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Winchester Residents Attempting to Overturn Supreme Court Ruling

Susan Verdicchio and Vern Blodgett have submitted an article in the Town Meeting warrant that asks members to support a resolution which calls for the overturning of the Supreme Court Case "Citizens' United v. Federal Elections Commission.

Two Winchester residents will be asking Town Meeting in April to support a resolution which would overturn a Supreme Court ruling made in January 2010. 

Susan Verdicchio and Vern Blodgett submitted Article 8 for this spring’s annual Town Meeting, which asks members to approve a resolution that calls “Congress to pass and send to the states a constitutional amendment to overturn the Supreme Court’s decision in Citizens’ United v. Federal Elections Commission and restore democracy to the people.”

According to Verdicchio, the ruling prohibited the government from restricting political payments from corporations.

The article says that the “Supreme Court has transformed the First Amendment into a powerful tool for corporations seeking to evade and invalidate democratically-enacted reforms.” And that the ruling “overturned longstanding precedent prohibiting corporations from spending their general treasury funds in our elections.”

One side effect from the ruling, according to Verdicchio, is the creation of Super Political Action Committees, which are free to spend as much money as they want to support their candidate.

“We’re seeing these Political Action Committees effect the presidential race,” Verdicchio said. “It doesn’t take a lot of imagination to see how this could effect state or local elections.”

Verdicchio and Blodgett point to the current spending in the Republican Primaries as an example of how corporations could potentially hijack elections.

They say that this Supreme Court case “will now unleash a torrent of corporate money in our political process unmatched by any campaign expenditure totals in United States history.” And that the ruling “presents a serious and direct threat to our democracy.”

“We’re not anti-capitalism,” Blodgett said. “This is about having an even playing field, the way it’s supposed to be. The rights of humans are in place and the rights of corporations should be for corporations, they shouldn’t be the equivalent of people.”

According to Verdicchio, the ruling should be overturned because corporations should not be allowed to have protections under the First Amendment.

“Corporations are an artificial entity,” she said. “They’re immortal; they can’t vote; they can’t be drafted. There’s a lot of precedent to the idea that corporations aren’t people.”

“Corporations can now make massive campaign contributions,” Blodgett said. “They have lobbyist down in Congress. Corporations are in control when it’s supposed to be the people that are in control.”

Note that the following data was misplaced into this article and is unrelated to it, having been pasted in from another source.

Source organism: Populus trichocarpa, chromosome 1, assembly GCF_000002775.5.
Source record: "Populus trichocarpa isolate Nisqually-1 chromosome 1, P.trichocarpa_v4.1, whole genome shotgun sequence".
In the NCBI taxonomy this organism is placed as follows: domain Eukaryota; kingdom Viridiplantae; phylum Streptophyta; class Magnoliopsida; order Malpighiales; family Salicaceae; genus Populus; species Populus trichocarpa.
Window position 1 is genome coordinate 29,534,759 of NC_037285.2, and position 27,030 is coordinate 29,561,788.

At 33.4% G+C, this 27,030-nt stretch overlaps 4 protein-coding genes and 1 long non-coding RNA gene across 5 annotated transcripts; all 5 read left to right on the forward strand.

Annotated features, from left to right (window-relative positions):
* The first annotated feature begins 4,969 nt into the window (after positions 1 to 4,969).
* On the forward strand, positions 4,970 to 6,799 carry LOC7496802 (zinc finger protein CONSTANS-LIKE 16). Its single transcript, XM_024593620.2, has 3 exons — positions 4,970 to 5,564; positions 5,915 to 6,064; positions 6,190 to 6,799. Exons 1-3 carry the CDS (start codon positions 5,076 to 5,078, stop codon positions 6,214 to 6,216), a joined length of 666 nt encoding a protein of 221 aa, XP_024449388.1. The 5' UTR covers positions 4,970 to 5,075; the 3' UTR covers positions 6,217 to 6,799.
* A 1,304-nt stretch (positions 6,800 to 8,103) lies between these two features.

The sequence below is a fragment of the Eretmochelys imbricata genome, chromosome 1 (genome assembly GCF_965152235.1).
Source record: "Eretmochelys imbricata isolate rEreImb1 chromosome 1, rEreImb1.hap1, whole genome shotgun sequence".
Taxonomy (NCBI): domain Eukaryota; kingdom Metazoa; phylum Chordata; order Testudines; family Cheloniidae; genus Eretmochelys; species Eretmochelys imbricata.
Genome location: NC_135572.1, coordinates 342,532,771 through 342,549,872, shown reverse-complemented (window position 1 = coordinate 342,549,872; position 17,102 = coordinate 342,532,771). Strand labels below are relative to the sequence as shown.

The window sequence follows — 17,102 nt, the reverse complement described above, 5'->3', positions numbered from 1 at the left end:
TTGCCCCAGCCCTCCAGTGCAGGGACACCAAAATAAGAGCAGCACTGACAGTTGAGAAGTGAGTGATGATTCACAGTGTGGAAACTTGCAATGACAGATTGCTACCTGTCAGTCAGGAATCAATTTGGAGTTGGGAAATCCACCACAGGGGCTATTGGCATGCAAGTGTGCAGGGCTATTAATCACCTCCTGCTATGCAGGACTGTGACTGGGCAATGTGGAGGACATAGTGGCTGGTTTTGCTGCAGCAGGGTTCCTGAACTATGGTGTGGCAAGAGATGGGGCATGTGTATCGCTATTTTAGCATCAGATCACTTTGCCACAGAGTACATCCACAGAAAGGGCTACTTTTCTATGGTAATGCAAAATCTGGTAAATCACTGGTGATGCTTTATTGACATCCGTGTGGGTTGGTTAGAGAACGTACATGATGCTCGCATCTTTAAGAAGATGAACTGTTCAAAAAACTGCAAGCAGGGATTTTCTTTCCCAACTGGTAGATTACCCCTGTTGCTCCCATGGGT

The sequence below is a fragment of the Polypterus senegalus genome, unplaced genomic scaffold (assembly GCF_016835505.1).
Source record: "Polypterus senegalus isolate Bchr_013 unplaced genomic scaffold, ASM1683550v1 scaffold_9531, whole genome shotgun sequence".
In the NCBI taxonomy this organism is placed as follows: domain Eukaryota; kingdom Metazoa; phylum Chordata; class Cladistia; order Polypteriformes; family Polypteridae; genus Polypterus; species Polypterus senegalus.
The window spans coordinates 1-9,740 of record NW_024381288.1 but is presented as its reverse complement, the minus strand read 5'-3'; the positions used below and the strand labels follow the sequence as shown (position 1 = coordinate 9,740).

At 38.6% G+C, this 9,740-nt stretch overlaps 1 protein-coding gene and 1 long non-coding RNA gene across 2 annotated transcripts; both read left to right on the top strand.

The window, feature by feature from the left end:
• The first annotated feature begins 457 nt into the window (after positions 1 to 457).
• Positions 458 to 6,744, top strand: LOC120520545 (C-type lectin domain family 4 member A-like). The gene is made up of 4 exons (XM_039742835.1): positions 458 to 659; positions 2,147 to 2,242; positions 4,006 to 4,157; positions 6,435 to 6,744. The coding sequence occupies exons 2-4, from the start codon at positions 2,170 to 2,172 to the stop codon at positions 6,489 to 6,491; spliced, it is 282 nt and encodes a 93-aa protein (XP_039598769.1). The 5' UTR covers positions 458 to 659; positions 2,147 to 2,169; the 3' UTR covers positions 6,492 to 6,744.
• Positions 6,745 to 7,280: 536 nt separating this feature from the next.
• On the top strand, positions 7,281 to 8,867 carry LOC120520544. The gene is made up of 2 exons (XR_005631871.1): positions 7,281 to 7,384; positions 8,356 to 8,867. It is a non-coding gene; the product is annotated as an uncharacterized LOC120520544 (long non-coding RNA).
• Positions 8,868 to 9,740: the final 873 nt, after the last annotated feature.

At Town Meeting, Verdicchio will ask members to pass the resolution, showing Winchester’s support for overturning the Supreme Court ruling.

The resolution “calls upon the United States Congress to pass and send to the states for ratification a constitutional amendment to restore the First Amendment and fair elections to the people.”

OldTownie March 21, 2012 at 03:21 PM
Please don't turn Winchester in to Brookline. Oh and by the way... Sergeant Hulka: Son, there ain't no draft no more.
JT March 21, 2012 at 05:10 PM
"Restore democracy to the people?" Please, that's a whole different issue--too long to discuss in a "comment section." "The idea that EITHER political party could "potentially highjack elections," as this article states, through what it calls "corporate spending" should cause everyone to worry if union spending could do the same. Is this addressed in Verdicchio and Blodgett's resolution? After all, "what's good for the goose, is good for the gander."
Sally K. Dale March 21, 2012 at 09:36 PM
I heartily support Susan and Vern's Town Meeting Article. Citizens United is possibly the most corrosive and undermining ruling the Supreme Court has made in the last century. It is an utterly outrageous notion to think that that our nation's ideals of justice and equality are being be served by allowing self-interested entities with bottomless pits of money to manipulate our public policy dialog and influence voters' decision-making processes by flooding our media with misstatements and distortions of facts that ultimately serve ONLY their corporate interests. Kudos to Susan and Vern. I am with you, and I believe that millions of other Americans are too!
OldTownie March 21, 2012 at 09:47 PM
And you, along with the millions of others that feel the same way, have the right to speak your opinion. Why do you feel the need to limit others?
JT March 22, 2012 at 05:01 AM
Free speech is a right of every American citizen. Corporations are made up of citizens; so are unions, and the people who make up both groups have a right to speak their mind. Now no persons or groups should be misleading the public through the media, but it's a fact that this happens. If this resolution is an attempt to correct that problem, it should do so fairly. Again, the bottom-line question about this resolution still remains; does it address union money as well as corporate money because both are more than capable of what "Working boomer mom" refers to as "flooding our media with distortions of facts" that are self-serving.
dusty cronin March 22, 2012 at 02:10 PM
Well spoken JT, thumbs up.
Susan Verdicchio March 22, 2012 at 03:28 PM
It is not accurate to say a corporation is "made up" of citizens, or even of people. A corporation can be owned by another corporation, or several other corporations, or partly owned by people (US citizens or foreign) and partly owned by one or more domestic or foreign corporations, or a pension or mutual fund, an estate, a trustee, etc., etc. Unless a corporation's shares are sold to the public in the US there's no way of knowing who owns it. Ownership of multinational companies is widely dispersed. A corporation is a just not the same thing as a human being. It's an artificial entity, formed for one or more specific purposes, that exists and operates under laws (that have been enacted by legislatures, elected by the people).
Susan Verdicchio March 22, 2012 at 03:42 PM